While your business accountant will likely keep track of your business turnover for each month as well as on a yearly basis, all of this data is important. 

When you see your turnover rate on a monthly basis, you can better understand which months were successful and which were less so. From there, you might make different decisions based on the time of the year, when you set your biggest sales, or when you might need to beef up your marketing efforts. 

On the other hand, annual turnover is crucial because this rate helps you to secure investments, take out loans, and helps to decide the overall value of your company. Like it or not, the bottom line comes down to cold, hard numbers and your annual turnover is probably your business’s most important number besides profits. 

What is the difference between turnover and revenue?

The difference between turnover and revenue is that turnover refers to the gross income of your business while revenue refers to the net income of your business. 

Gross income is the money received from sales of your goods and/or services. This amount is the total income earned.

Net income, on the other hand, is the total amount of money received from sales after expenses. Revenue, therefore, is the amount of profit you made from your business after you take into account the money you earned and the money you spent to keep your company running.

Both of these numbers are important. Turnover helps you understand what’s selling, what’s not, and when certain products or services are selling the most. Revenue helps you understand when you’re spending too much, how you can better budget your money, and whether or not your business is actually profitable.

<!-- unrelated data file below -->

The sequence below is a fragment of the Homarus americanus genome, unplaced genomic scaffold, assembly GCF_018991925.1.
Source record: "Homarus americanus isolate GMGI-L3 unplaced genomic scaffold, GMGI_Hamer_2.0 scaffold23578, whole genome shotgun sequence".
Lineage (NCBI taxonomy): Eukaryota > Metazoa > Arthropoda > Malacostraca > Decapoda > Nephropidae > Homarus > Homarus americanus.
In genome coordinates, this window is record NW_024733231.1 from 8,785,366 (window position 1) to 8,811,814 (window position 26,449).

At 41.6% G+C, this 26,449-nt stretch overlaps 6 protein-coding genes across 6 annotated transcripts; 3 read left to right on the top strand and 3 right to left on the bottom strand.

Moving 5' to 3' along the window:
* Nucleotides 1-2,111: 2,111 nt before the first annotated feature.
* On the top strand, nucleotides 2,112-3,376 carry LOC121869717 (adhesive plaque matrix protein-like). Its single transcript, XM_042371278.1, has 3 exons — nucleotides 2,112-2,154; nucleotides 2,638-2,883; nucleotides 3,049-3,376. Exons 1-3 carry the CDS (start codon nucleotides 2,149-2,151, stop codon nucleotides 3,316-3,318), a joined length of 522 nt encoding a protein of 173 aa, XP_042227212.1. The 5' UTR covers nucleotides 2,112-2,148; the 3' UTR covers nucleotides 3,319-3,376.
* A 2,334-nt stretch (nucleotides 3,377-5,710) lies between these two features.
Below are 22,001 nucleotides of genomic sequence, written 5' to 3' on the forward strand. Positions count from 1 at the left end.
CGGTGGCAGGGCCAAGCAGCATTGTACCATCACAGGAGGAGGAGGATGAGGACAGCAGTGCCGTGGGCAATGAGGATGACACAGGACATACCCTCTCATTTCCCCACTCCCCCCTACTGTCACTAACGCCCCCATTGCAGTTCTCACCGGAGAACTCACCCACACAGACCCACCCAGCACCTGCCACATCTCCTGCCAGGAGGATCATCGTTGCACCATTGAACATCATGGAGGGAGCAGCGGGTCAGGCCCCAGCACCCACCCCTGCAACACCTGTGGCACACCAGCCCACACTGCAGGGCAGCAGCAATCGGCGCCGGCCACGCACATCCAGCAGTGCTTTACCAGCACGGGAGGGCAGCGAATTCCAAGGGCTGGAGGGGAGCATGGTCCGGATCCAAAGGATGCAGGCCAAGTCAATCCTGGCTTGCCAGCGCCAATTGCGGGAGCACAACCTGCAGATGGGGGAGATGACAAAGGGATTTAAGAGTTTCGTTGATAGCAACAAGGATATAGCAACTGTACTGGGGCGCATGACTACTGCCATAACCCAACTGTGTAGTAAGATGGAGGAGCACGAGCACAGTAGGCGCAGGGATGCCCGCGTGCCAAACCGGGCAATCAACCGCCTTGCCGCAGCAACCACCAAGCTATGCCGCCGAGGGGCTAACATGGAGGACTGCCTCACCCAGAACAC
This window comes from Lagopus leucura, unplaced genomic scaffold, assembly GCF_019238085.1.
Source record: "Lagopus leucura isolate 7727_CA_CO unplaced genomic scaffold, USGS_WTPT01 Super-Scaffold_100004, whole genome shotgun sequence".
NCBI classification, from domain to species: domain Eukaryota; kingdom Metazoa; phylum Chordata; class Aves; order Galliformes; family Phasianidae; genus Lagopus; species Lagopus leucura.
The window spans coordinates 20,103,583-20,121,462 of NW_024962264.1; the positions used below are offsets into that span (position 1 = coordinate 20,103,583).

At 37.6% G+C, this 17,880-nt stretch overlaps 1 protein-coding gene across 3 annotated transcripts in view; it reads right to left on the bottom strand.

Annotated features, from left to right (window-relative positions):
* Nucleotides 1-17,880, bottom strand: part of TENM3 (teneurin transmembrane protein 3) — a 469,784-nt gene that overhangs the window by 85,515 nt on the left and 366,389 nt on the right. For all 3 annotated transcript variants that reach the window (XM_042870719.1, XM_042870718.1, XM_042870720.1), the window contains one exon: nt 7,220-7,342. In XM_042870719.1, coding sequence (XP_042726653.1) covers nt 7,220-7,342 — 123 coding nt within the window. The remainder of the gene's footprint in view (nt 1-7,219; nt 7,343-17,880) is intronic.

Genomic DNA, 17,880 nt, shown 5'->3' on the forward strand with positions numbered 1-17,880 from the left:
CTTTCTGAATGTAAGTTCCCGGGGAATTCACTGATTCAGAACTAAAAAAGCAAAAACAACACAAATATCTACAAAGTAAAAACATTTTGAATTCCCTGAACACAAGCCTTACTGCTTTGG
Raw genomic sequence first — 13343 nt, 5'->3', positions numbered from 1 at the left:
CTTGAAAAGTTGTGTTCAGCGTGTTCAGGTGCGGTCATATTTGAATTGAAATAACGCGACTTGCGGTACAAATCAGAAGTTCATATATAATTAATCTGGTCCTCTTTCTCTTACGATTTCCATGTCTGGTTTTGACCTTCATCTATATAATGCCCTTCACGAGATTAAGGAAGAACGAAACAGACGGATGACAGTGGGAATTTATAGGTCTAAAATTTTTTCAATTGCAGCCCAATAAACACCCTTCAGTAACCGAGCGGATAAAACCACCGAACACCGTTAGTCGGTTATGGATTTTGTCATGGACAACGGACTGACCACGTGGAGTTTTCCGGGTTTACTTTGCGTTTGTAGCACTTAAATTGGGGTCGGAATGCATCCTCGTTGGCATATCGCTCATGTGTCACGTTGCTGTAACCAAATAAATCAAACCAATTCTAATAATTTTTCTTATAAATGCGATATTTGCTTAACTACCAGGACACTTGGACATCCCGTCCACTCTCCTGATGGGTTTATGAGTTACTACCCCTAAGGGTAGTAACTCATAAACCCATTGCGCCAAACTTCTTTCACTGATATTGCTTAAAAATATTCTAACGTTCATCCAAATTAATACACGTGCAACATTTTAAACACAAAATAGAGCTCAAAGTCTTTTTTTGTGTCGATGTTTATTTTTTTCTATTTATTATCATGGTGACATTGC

The point is, your business could be raking it in with turnover numbers that are sky high. But if your expenses are even higher, it means your company isn’t making a profit. 

Overall, the goal is to ensure that you’re making more money than you’re spending. And although, especially during the first few years, your expenses might exceed your turnover, the goal should always be to earn revenue.

How to calculate business turnover?

To calculate your business turnover, decide on a specific time period and add together the money received from the sale of goods and/or services. If you keep accurate records (which you should), calculating business turnover is a straightforward process.

How to calculate business revenue?

Calculating business revenue requires deciding on a specific time period, adding together the money received from sales of goods and/or services, and then deducting all other expenses including the cost of the goods themselves, operating expenses, and tax liabilities. 

For example, you can use this calculation to figure out your business revenue:


Again, the goal for your business revenue is to stay out of the “red”. When you’re in the “red”, it means your expenses exceed your turnover. However, it might happen in the beginning, so don’t get discouraged. 

Here at Physio Inq, our Pinq Business Partners are set up for success with a clear business model with proven results to give you the best chances of earning actual revenue as opposed to just high turnover and even higher expenses.

Check out some of our other articles on business success to help your small business grow.

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The information provided on this blog is intended for educational and informational purposes only. It is not intended to be a substitute for professional advice or treatment. Always seek the advice of a qualified professional with any questions you may have regarding a medical condition. Never disregard professional medical advice or delay in seeking it because of something you have read on this blog.